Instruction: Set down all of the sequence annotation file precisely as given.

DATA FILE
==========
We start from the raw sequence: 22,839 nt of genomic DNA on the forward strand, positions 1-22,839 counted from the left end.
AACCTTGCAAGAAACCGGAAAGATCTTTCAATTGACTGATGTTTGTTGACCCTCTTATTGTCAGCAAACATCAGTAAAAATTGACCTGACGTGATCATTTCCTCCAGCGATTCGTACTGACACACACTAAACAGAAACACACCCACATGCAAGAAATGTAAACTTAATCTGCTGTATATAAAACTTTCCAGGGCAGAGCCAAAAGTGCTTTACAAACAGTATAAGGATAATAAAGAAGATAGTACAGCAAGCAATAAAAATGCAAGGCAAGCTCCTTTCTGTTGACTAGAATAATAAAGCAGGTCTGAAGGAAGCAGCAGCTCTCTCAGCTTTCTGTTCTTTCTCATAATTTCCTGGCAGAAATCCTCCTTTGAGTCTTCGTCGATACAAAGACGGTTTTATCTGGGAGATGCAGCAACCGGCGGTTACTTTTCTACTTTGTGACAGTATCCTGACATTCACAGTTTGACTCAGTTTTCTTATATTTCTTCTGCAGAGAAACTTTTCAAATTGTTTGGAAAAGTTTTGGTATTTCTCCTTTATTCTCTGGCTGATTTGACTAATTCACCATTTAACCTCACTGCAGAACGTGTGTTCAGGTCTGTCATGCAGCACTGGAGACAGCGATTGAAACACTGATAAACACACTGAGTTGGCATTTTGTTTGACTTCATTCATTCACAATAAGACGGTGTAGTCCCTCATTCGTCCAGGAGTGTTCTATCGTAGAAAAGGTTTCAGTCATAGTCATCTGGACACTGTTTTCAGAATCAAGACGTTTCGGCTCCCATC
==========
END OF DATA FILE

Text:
We start from the raw sequence: 22,839 nt of genomic DNA on the forward strand, positions 1-22,839 counted from the left end.
AACCTTGCAAGAAACCGGAAAGATCTTTCAATTGACTGATGTTTGTTGACCCTCTTATTGTCAGCAAACATCAGTAAAAATTGACCTGACGTGATCATTTCCTCCAGCGATTCGTACTGACACACACTAAACAGAAACACACCCACATGCAAGAAATGTAAACTTAATCTGCTGTATATAAAACTTTCCAGGGCAGAGCCAAAAGTGCTTTACAAACAGTATAAGGATAATAAAGAAGATAGTACAGCAAGCAATAAAAATGCAAGGCAAGCTCCTTTCTGTTGACTAGAATAATAAAGCAGGTCTGAAGGAAGCAGCAGCTCTCTCAGCTTTCTGTTCTTTCTCATAATTTCCTGGCAGAAATCCTCCTTTGAGTCTTCGTCGATACAAAGACGGTTTTATCTGGGAGATGCAGCAACCGGCGGTTACTTTTCTACTTTGTGACAGTATCCTGACATTCACAGTTTGACTCAGTTTTCTTATATTTCTTCTGCAGAGAAACTTTTCAAATTGTTTGGAAAAGTTTTGGTATTTCTCCTTTATTCTCTGGCTGATTTGACTAATTCACCATTTAACCTCACTGCAGAACGTGTGTTCAGGTCTGTCATGCAGCACTGGAGACAGCGATTGAAACACTGATAAACACACTGAGTTGGCATTTTGTTTGACTTCATTCATTCACAATAAGACGGTGTAGTCCCTCATTCGTCCAGGAGTGTTCTATCGTAGAAAAGGTTTCAGTCATAGTCATCTGGACACTGTTTTCAGAATCAAGACGTTTCGGCTCCCATC